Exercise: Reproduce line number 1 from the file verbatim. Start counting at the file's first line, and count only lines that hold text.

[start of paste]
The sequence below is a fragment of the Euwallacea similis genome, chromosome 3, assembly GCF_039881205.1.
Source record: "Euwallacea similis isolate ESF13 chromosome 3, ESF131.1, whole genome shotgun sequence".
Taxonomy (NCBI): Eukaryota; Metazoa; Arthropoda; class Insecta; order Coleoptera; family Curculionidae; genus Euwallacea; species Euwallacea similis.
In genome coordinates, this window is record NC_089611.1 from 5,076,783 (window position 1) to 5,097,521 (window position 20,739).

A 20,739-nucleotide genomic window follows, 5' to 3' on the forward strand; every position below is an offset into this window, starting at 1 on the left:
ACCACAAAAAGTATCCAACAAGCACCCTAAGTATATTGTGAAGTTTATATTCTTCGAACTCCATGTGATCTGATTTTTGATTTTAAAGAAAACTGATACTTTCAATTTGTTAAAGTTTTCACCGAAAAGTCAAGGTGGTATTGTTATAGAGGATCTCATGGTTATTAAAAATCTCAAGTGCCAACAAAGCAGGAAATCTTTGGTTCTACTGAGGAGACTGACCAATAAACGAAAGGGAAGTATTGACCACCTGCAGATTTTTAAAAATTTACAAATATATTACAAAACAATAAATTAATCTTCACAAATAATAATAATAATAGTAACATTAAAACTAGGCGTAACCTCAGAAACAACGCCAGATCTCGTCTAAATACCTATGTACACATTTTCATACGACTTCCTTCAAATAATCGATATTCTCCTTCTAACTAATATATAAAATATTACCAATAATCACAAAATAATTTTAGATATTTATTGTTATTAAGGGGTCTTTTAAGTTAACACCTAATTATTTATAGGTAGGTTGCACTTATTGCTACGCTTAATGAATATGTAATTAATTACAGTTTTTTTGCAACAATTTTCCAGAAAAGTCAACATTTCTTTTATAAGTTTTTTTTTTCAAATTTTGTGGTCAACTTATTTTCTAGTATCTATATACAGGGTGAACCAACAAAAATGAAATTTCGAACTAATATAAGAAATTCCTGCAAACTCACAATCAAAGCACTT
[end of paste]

The sequence below is a fragment of the Euwallacea similis genome, chromosome 3, assembly GCF_039881205.1.